The children we know and love today can live cleaner, healthier lives in a greener world, but only if we can keep our environmental protections in place and make them stronger. It’s up to us.

Issue updates

News Release | Environment Georgia

TSPLOST Failure is a Setback for Clean Air and Transit

Atlanta, GA---A transportation referendum that would have increased spending on transit, sidewalks and bike lanes in the Atlanta Region seemed poised to fail today.

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News Release | Environment Georgia

Join Environment Georgia for Election Day Activities: Vote YES for Transit

Volunteers will be turning out the YES vote for transit all day, join us for any or all!

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News Release | Environment Georgia

217 Atlantic Coast Environmental Groups and Other Stakeholders Unite Behind Atlantic Offshore Wind

Savannah, GA—Today, 217 environmentalists, conservationists, clean energy advocates, businesses, and local and state officials from up and down the Atlantic Coast are united in calling for bold action to accelerate the development of offshore wind.  The coalition released a letter to the Obama Administration to show strong support for progress made to date and to urge continued leadership to ensure we see several wind farms spinning off our coasts within the next few years.

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News Release | Environment Georgia

New Carbon Pollution Standards will Protect Georgians Health

Atlanta, GA—The U.S. Environmental Protection Agency (EPA) today proposed historic new limits on carbon pollution from new power plants.  Carbon pollution fuels global warming, which leads to poor air quality that triggers asthma attacks and other respiratory problems.  Scientists also predict that global warming will lead to more devastating floods, more deadly heat waves and the spread of infectious diseases. Coal-fired power plants are the largest single source of carbon pollution in the U.S., yet there are currently no federal limits on this pollution from power plants.  The proposed Carbon Pollution Standard will correct that for new power plants by limiting emissions to more than 1,000 pounds of carbon dioxide pollution for each megawatt of electricity produced.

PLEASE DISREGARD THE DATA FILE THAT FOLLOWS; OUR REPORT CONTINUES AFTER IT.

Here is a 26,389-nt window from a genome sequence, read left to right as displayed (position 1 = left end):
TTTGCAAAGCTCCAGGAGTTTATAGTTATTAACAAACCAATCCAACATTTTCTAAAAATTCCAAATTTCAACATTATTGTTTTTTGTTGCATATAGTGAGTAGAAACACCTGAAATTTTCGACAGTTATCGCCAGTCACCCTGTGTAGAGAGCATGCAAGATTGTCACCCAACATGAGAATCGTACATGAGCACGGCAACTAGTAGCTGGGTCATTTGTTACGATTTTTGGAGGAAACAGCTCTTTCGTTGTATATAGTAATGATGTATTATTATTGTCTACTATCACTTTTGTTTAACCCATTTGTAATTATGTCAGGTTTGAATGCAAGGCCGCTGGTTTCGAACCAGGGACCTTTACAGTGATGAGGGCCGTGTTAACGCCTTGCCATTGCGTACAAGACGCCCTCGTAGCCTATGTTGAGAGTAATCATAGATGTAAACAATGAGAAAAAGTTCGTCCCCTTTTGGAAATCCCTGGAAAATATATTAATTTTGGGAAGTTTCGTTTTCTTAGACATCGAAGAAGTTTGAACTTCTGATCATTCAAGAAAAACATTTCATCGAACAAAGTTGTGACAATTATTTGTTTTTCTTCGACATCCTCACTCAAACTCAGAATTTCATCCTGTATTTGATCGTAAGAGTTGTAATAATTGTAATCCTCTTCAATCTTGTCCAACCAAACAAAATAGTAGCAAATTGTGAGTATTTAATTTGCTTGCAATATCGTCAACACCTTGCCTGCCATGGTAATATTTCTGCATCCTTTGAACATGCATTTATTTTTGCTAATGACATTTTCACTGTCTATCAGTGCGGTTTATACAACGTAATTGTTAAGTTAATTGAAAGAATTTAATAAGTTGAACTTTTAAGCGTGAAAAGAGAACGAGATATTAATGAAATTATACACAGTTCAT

Jennette Gayer, Environment Georgia State Advocate issued the following statement in response to today’s announcement:

“Today’s proposal from the Obama administration is an historic step in protecting  Georgians health and our environment.  By setting the first-ever standards for the largest source of the carbon pollution that fuels global warming, President Obama and EPA Administrator Jackson are standing up for Georgians—and putting our health above the demands of the polluter lobby.
 
“Along with the steps being taken to cut other dangerous power plant pollutants such as soot, smog, mercury and other toxic pollutants and the new standards for fuel efficiency, these carbon pollution standards will mark historic progress in protecting our health, reducing waste, and encouraging job creating innovation in the clean energy economy.

“Georgians understand the value of clean air, and while the polluter lobby can be expected to trot out the same tired attacks and tactics, they won’t stop the progress and they will have to clean up their act.

“Now that standards have been proposed, we look forward to demonstrating the strong public support for clean air and healthy families, and to making sure that the proposed standards are finalized later this year.  We also applaud Administrator Jackson for continuing to work with scientists, economists and public health officials on a process for addressing carbon pollution from existing power plants.  The health and safety of current and future generations depends on us tackling this problem.”